It’s possible that DoorDash’s app tweaks could continue to change this. The company said that its seen a “meaningful decrease” in no-tip orders thanks to the prompt, and will roll out the feature more broadly if — or when — it proves successful.
What’s up at Sweetgreen?
As quarterly earnings calls go, I am always fascinated by Sweetgreen’s. The chain is young, growing, and, in the words of its CEO, “willing to blow the whole thing up” when it comes to adding automation to its operations. It’s impossible to look away!
Sweetgreen announced its third-quarter earnings this week, and it’s still losing money, though not as much as it was last year. It’s also still betting that automation will continue to help its bottom line. The company is on track to open its second robotic restaurant before the end of the year, where a robot will dispense salad ingredients into bowls. Next year, it’ll open up to nine new robotic restaurants and retrofit a handful of existing locations.
Journalists like me have been giving the Sweetgreen robots outsized attention; right now there are 220 Sweetgreen stores and just one of them has a functioning bot. But the company’s leaders have made it very clear that the technology is a huge part of Sweetgreen’s growth strategy, and an important part of its ability to eventually turn a profit. It’s a fascinating modern restaurant growth story, and I’m here for it.
Niche delivery apps meet the needs of a growing Chinese population in the US
When searching for a specific and regional Chinese cuisine, Uber Eats' singular “Chinese food” section isn’t always sufficient — nor are its menu translations. Apps like Hungry Panda, Fantuan and Chowbus fill that void, allowing users to read and order in Chinese, using app interfaces that are similar to popular apps in mainland China.
“A lot of apps categorize food on the national level, which is almost useless for a Chinese person,” food content creator Jane Liu told the New York Times, adding that she finds the reviews of restaurants on these platforms better reflect her community’s preferences.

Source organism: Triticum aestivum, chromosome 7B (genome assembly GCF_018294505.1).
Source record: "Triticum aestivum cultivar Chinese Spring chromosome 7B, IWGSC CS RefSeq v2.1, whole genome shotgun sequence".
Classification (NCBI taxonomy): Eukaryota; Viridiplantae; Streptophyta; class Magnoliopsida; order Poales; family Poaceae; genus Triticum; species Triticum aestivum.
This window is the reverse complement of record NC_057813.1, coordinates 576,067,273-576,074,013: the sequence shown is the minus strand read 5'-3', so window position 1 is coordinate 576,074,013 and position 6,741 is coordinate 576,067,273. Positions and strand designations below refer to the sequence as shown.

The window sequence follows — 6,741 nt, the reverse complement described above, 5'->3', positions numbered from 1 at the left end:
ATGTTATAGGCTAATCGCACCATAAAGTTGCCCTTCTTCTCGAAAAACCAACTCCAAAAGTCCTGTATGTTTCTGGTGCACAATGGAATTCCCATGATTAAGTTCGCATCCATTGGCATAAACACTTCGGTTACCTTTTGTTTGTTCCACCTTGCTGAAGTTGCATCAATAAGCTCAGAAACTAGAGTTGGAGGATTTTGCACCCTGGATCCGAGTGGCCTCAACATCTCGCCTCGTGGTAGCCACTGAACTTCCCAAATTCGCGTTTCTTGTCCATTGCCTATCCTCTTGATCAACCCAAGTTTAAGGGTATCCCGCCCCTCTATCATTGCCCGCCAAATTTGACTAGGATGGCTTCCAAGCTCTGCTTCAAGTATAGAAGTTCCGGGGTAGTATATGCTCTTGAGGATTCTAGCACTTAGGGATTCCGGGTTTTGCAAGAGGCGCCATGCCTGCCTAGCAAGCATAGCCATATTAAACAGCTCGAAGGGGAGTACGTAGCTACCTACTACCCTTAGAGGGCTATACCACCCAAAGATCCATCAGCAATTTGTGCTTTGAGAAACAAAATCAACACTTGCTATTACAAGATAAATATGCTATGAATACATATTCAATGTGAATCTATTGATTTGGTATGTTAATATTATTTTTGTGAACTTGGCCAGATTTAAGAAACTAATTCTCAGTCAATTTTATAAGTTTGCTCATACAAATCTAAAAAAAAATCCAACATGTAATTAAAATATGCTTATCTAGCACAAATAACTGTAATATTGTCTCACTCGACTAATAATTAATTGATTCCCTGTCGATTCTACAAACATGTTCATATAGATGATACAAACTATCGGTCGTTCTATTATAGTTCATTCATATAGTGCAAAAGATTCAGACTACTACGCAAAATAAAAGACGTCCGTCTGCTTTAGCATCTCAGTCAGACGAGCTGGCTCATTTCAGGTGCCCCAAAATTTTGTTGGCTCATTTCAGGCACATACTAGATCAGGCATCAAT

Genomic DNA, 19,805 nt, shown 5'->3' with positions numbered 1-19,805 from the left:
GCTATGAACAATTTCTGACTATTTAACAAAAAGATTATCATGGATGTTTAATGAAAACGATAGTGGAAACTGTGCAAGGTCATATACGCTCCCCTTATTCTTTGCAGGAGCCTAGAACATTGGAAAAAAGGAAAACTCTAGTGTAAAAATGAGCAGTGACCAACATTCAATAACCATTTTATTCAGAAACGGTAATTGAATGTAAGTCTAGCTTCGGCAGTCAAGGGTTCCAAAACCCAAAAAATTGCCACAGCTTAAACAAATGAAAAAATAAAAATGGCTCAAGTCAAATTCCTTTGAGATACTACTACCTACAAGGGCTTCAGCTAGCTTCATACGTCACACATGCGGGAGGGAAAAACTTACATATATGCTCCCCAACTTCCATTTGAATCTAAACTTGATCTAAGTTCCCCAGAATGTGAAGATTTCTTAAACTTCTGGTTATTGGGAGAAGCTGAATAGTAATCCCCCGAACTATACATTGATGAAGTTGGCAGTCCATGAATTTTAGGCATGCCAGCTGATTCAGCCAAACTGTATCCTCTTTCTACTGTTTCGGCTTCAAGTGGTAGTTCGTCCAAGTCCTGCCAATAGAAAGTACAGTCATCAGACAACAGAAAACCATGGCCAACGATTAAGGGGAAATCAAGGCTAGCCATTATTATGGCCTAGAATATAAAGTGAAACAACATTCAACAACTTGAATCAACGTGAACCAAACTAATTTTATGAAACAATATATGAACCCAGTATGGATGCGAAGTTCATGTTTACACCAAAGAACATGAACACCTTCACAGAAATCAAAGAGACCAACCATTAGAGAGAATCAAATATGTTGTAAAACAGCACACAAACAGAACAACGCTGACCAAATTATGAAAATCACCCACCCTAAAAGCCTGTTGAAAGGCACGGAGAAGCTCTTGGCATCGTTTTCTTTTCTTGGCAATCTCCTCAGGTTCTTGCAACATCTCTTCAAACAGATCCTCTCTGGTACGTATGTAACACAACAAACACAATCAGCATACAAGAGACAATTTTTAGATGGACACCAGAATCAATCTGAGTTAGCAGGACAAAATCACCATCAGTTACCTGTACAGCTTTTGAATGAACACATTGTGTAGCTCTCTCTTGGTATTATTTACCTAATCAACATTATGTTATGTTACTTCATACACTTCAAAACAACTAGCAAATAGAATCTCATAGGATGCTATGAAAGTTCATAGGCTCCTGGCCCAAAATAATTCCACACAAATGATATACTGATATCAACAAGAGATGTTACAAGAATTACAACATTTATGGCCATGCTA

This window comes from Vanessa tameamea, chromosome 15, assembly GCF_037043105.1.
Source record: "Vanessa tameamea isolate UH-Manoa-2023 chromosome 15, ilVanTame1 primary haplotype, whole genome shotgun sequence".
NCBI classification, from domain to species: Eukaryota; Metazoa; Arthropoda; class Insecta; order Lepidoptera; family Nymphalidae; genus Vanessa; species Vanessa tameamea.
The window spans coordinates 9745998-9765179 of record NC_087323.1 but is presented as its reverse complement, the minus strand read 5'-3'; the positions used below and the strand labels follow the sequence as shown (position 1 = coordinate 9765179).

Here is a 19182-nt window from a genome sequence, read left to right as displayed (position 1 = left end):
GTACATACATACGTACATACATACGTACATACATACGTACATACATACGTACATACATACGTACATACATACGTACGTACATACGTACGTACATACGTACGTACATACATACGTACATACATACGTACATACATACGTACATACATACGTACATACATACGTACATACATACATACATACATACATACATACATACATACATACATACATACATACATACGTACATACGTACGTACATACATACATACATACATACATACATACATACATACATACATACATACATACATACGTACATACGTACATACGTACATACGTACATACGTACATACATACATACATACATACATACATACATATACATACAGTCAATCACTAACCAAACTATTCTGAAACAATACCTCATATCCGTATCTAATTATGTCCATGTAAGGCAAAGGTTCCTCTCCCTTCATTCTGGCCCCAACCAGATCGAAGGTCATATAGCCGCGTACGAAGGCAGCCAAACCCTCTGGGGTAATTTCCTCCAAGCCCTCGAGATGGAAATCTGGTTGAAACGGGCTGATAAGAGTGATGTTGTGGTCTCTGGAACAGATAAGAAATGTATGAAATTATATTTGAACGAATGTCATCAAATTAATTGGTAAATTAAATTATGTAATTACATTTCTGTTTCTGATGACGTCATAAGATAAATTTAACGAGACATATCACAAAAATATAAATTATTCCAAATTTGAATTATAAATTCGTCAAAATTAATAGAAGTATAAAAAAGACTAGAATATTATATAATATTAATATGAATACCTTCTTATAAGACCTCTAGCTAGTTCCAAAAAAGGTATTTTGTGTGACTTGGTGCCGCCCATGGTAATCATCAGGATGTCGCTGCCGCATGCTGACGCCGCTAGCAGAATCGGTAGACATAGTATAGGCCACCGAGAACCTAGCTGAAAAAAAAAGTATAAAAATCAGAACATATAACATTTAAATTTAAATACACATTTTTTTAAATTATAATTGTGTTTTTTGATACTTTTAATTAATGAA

There are nearly 2.4 million Chinese immigrants living in the U.S. as of 2021, up from 1.8 million in 2010, and the apps that serve them are similarly growing; London-based Hungry Panda has raised $220 million over the last five years and Vancouver-based Fantuan raised a $35 million Series B investment in 2021 led by the Chinese private equity group Orchid Asia. Like the dominant apps in the U.S. — DoorDash, Uber Eats and Grubhub — their Chinese-centric counterparts also face criticism over their commissions; Hungry Panda, for example, charges restaurants between 15 and 25 percent.
Uber turned a profit again. The company released its third-quarter numbers on Tuesday morning, and while it missed analyst expectations, it posted a net profit of $221 million. In the third quarter last year, Uber lost over $1 billion. — WSJ
DoorDash did not, but it’s getting closer. The company lost $75 million in Q3, but reported its “best quarter ever” — since its IPO almost three years ago. — Fast Company
In its quarterly shareholder letter, DoorDash again laid out its challenges. “An investor we were speaking with recently described our business as 3-D chess. We think of it more like learning to be a great jazz band,” executives wrote. “Our technical skills must be exceptional, and we are constantly working to improve them so that we’re not constrained by our own lack of ability. At the same time, we must master the art of listening while we play.” The letters have provided some humanized insight into the tech company, so I’m bummed to learn they’ll switch to annual missives in 2024. — DoorDash
DoorDash will offer its couriers driving tips. The app will recognize rapid changes in acceleration and braking in ten markets. — TechCrunch
An AI-powered smoothie shop in San Francisco closed after just a few weeks. I reached out to the owners twice to talk and never got a response; guess I know why? — OttOmate